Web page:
The FLSA is the federal law that protects workers’ rights by setting important parameters like minimum wage, salaried vs. hourly employment arrangements, and overtime pay requirements. In addition to federal laws protecting workers, many states, including Massachusetts, have their own wage and hour laws that dictate things like: when and how much an employee must be paid; minimums for overtime pay; requirements for payment of bonuses and commissions; and proper independent contractor classification.
In Massachusetts, employee’s wages are protected by the Massachusetts Wage Act. The statute dictates how much and when employees must be paid and whether a worker can be treated as an independent contractor. The Massachusetts Wage Act provides powerful legal protections for employees. It allows for a three year “look back” to ensure that employers are properly paying wages and protecting employee rights of workers who are not properly paid, or not paid at all.
Massachusetts Wage Act
Under the Massachusetts Wage Act, if your employer fails to pay your wages, fails to pay you overtime as an hourly employee, or misclassifies you as an independent contractor, you are entitled to damages totalling three times the amount owed to you, plus your attorney fees and costs of enforcement. Enforcing a breach of the Wage Act can be tricky – employees must file wage claims with the Massachusetts Attorney General’s Office and also file a complaint in court in order for the award of triple damages to attach to a claim. An experienced unpaid wages lawyer can assist you through the process and ensure that you are able to preserve your claims and damages.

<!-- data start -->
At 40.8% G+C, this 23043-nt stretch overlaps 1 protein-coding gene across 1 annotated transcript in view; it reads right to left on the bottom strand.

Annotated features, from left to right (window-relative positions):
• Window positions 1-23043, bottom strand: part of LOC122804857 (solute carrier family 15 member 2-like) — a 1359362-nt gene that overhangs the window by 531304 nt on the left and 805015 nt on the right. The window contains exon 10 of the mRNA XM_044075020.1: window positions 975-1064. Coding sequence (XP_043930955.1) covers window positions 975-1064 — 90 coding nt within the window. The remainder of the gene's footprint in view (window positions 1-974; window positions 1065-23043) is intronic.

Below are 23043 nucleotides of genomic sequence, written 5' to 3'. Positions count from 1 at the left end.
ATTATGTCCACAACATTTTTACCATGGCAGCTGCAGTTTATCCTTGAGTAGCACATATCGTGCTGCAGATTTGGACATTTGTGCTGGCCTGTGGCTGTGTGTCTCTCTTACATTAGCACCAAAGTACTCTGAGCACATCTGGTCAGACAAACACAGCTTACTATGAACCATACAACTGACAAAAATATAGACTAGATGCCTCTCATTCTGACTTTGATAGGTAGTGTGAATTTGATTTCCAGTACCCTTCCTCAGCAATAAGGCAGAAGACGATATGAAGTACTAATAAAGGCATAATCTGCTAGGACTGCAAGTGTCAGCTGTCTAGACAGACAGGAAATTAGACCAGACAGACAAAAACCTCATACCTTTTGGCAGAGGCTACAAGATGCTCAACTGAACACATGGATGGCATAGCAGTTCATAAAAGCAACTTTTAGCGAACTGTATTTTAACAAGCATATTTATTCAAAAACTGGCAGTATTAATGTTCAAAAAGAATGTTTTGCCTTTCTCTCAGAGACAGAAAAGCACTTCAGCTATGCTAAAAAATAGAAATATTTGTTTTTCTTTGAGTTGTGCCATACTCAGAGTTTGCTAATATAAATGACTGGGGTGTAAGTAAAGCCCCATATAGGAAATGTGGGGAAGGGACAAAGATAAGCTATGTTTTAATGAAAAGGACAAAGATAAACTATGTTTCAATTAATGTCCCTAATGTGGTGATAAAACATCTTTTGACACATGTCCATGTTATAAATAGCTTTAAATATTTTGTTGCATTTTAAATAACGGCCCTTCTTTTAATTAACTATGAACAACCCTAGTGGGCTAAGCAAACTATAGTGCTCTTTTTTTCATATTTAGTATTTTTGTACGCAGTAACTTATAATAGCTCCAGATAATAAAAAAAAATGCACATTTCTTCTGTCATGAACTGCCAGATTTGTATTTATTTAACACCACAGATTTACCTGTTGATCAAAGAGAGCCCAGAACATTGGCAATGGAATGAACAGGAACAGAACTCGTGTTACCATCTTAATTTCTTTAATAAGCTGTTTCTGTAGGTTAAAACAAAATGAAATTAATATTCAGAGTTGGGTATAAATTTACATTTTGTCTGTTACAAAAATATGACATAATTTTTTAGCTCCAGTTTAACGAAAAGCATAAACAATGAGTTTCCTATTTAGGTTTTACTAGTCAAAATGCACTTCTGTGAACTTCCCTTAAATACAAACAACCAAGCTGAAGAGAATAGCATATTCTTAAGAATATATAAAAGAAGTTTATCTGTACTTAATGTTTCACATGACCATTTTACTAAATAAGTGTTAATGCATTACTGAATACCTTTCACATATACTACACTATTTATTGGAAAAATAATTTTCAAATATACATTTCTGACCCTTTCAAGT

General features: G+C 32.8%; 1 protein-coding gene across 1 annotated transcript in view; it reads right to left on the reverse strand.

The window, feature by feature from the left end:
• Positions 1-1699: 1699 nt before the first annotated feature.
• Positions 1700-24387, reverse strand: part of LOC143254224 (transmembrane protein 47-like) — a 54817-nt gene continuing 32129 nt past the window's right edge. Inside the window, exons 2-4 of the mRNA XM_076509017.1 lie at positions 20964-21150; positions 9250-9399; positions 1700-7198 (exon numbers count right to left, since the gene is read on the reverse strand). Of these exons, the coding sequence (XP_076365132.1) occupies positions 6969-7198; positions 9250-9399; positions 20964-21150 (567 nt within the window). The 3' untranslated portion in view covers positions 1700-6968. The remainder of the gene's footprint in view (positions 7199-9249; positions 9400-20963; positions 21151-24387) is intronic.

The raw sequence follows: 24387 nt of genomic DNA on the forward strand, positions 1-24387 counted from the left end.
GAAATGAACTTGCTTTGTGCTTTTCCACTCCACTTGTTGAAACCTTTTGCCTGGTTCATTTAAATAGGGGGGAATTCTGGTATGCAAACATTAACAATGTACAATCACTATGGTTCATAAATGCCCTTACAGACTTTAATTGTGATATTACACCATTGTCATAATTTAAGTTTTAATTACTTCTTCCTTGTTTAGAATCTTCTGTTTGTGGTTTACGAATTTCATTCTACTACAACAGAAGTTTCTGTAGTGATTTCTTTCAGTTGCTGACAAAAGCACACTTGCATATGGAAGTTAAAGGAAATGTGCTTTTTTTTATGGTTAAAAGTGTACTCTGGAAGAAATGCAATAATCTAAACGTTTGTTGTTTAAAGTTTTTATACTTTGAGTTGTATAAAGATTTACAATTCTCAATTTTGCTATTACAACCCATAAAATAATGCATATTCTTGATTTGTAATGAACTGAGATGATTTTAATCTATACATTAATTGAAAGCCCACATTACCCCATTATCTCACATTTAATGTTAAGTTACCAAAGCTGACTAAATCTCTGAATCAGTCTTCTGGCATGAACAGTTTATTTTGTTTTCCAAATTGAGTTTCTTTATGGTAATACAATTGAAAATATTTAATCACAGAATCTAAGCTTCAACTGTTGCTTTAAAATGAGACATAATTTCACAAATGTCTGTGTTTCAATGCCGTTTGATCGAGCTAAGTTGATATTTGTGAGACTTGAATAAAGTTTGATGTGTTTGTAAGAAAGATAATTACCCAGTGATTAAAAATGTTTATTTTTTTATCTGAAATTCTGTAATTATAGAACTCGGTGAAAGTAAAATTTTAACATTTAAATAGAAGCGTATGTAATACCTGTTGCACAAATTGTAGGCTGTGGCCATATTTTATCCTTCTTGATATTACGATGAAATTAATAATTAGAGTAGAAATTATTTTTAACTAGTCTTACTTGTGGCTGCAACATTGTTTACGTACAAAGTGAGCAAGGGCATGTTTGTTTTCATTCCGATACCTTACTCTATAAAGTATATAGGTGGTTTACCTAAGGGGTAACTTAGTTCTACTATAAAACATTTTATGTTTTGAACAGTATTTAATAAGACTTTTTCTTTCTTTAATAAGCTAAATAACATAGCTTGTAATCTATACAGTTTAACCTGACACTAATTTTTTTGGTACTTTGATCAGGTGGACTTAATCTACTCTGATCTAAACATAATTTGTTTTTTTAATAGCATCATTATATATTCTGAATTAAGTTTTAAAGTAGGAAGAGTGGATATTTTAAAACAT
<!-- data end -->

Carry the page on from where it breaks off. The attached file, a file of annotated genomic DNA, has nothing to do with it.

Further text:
As an employer, it is vitally important to have a wage and hour attorney review your wage payment process to ensure that it is compliant with state and federal law.
Can I sue my employer for not paying me?
The short answer is yes. And it is important to take action if you believe that your employer is paying you improperly or withholding wages from you. The FLSA and Massachusetts Wage Act are the enforcement mechanisms to ensure that payment is properly made. Claims for unpaid wages will ensure that damages are paid, including treble damages, attorney fees and costs.
If you work in Massachusetts and believe your employer is withholding wages from you, you can start by filing an unpaid wages claim with the Attorney General’s Office here. However, to secure your right to triple damages, your claim must also be filed in court by an attorney. One of our experienced attorneys can support you through this process and, if necessary, escalate your claim to a lawsuit.